Senate passes bill easing replacement of old coastal buildings
TALLAHASSEE, FLA. 11/8/23-Sen. Bryan Avila, R-Miami Springs, talks about Senate Bill 10C his bill on scrutinized companies doing business with Iran, Wednesday at the Capitol in Tallahassee. The Senate took up and passed the House version of the bill and it now moves to the governor for approval. COLIN HACKLEY PHOTO

Like the structures it concerns, opposition to the bill has eroded over time as its sponsors made changes to reflect community feedback.

Legislation that would make it easier for developers to demolish and replace old, coastal and sometimes historic buildings is near passage.

Senators voted 36-2 for the bill (SB 1526), which would preempt local historic boards from blocking property owners from razing buildings that no longer conform to flood zone standards.

Miami Springs Republican Sen. Bryan Ávila, the bill’s sponsor, said the changes contemplated are “very narrowly tailored to areas that desperately” need them. He pointed to the deadly June 2021 collapse of the Champlain Towers South condo in Surfside as evidence of that need.

“We saw, certainly not long ago, (the) unfortunate tragedy that occurred in Miami-Dade County,” he said before the vote Wednesday. “This bill really … is to prevent another calamity such as that one.”

SB 1526 and an identical companion measure (HB 1647) by North Fort Myers Republican Rep. Spencer Roach, which awaits a House floor vote, are dubbed the “Resiliency and Safe Structures Act.”

If passed, the legislation would prohibit local governments from blocking or restricting the demolition of buildings that intersect with the coastal control line that are either:

— Nonconforming with the National Flood Insurance Program’s flood elevation requirements for the area.

— Ordered unsafe by a local building official.

— Ordered to be demolished by a local government with jurisdiction over the property.

The property owner would then be able to construct a new building on the site at the maximum height and density for which the area is zoned.

Single-family homes, structures on the National Register of Historic Places and certain buildings within a barrier island or a municipality with a population smaller than 10,000 residents would be exempt.

As it did last year, SB 1526 encountered public opposition at each of its stops in the committee process this Session, particularly from Miami Beach, which has some 2,600 buildings on its list of local historic structures. Many of those buildings would not be protected from the proposed law.

Miami Beach Commissioner Alex Fernandez, who was among the first to sound the alarm when Ávila and Roach filed the bills last year, said even with changes in this year’s version, the city risks negative transformation.

While there are carve-outs for the city’s more than 800-building Art Deco District that generates roughly $119 million yearly in state taxes, he said, the bill’s standards for “unsafe” are far from ideal.

“Not all unsafe structures are the same,” he said last month. “Some unsafe structures come out of a simple elevator violation, or someone might do work without a permit, or you have a leak in a building and a building official may use that as a method to achieve compliance. But that might not mean that the building is unsafe for occupancy.”

Opposition to the legislation softened this year as Ávila and Roach updated their bills to reflect community feedback. They substituted as a standard for ocean proximity the coastal construction control line, a shore-hugging boundary meant to restrict seaside development, rather than a more arbitrary half-mile distance from the coastline previously in the bill.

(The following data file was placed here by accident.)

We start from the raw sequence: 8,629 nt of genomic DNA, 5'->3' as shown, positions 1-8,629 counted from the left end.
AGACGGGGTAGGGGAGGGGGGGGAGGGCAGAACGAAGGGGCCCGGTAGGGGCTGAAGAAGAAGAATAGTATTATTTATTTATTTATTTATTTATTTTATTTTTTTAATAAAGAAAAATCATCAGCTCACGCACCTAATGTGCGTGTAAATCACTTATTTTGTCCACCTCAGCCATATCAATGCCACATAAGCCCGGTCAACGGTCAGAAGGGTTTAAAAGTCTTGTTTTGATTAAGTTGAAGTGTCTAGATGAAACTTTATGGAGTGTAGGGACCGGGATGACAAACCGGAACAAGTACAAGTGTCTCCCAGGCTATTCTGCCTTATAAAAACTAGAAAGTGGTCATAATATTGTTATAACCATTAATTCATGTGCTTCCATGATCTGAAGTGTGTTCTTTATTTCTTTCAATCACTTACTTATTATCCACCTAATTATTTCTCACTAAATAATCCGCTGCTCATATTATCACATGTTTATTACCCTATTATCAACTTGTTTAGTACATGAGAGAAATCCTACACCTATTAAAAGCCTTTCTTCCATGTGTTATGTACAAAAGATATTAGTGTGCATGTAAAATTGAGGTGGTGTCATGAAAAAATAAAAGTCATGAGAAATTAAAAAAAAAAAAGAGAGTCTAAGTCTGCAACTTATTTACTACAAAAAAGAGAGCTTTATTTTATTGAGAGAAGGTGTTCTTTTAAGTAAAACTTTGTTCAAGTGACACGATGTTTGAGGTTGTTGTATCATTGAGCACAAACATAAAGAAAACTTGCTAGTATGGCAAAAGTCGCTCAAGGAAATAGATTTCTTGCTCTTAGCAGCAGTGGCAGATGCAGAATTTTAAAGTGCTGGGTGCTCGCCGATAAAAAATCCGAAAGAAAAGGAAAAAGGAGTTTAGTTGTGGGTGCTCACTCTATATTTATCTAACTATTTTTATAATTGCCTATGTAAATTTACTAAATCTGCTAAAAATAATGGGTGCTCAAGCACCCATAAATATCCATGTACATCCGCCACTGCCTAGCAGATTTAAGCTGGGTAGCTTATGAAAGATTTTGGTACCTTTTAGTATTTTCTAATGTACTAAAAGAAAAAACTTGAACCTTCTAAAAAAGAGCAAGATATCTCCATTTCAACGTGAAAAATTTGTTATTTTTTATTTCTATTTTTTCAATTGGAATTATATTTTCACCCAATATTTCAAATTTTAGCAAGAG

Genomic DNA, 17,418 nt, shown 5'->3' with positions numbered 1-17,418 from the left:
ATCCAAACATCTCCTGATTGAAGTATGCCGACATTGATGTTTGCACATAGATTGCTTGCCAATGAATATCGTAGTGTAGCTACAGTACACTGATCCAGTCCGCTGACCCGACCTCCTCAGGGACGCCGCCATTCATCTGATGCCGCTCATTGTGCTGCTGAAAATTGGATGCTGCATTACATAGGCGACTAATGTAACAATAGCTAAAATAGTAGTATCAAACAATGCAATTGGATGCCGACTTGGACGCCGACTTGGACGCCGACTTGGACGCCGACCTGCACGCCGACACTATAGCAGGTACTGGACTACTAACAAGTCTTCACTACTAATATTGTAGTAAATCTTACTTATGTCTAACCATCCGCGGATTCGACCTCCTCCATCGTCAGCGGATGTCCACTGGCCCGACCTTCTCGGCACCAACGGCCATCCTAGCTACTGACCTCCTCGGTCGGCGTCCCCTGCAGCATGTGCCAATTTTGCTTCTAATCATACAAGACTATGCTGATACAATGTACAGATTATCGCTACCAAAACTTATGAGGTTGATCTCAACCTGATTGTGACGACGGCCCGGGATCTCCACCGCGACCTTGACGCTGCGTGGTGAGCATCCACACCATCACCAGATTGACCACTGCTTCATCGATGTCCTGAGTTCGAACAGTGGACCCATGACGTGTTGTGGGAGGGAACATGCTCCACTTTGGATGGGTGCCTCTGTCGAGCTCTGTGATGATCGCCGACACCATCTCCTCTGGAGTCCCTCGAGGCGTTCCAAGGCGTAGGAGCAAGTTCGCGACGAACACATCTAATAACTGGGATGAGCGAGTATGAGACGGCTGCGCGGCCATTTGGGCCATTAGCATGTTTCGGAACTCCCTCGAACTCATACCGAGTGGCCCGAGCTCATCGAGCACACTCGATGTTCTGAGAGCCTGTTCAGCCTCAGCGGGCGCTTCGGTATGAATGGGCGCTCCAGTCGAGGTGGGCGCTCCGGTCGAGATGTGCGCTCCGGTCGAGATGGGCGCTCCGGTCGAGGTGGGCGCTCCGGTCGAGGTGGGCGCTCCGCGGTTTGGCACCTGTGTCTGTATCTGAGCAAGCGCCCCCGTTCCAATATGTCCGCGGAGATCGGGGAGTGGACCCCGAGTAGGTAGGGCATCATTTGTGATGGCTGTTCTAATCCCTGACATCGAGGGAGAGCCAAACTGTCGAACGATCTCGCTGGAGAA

The flood elevation standard, meanwhile, replaced a far more wide-ranging one that encompassed any nonconforming structure within a Federal Emergency Management Agency-designated flood zone.

Miami Gardens Democratic Sen. Shevrin Jones proffered an amendment Wednesday to address Fernandez’s concerns and those of other constituents in his district. It would have nixed the “nonconforming” standard from Ávila’s bill and combined the last two standards — that a local building official deemed the structure unsafe and that the local government ordered it toppled — to circumvent local historic protections.

Miami Beach Republican Rep. Fabián Basabe has filed a substantively identical amendment to Roach’s bill.

Jones explained that while the bill spares the Art Deco District, it would “disproportionately” impact Mid and North Beach, where many historically relevant structures stand. It would also interrupt and possibly upend revitalization efforts there.

Ávila said that while Jones is “a dear friend,” his amendment is “unfriendly.” The amendment failed.

Boynton Beach Democratic Sen. Lori Berman joined Jones in voting against the measure, which the House confirmed it received at around 7 p.m.

Roach’s bill, and presumably SB 1562, are on Thursday’s House Session agenda.

Jesse Scheckner

Jesse Scheckner has covered South Florida with a focus on Miami-Dade County since 2012. His work has been recognized by the Hearst Foundation, Society of Professional Journalists, Florida Society of News Editors, Florida MMA Awards and Miami New Times. Email him at [email protected] and follow him on Twitter @JesseScheckner.


  • Dont Say FLA

    February 29, 2024 at 8:38 am

    Would it cost taxpayers less to buy brand new, new construction, Hurricane proof, sea level rise proof condos for all of Florida’s GOP legislators regardless of whether they even own one of these older condos that apparently enough of them own to warrant their “concern?”

    • TR

      March 4, 2024 at 3:23 pm

      Florida needs more housing of all kinds, including condos. All increases in housing supply help to lower the costs at all levels. Legislation encouraging new supply is a good thing.

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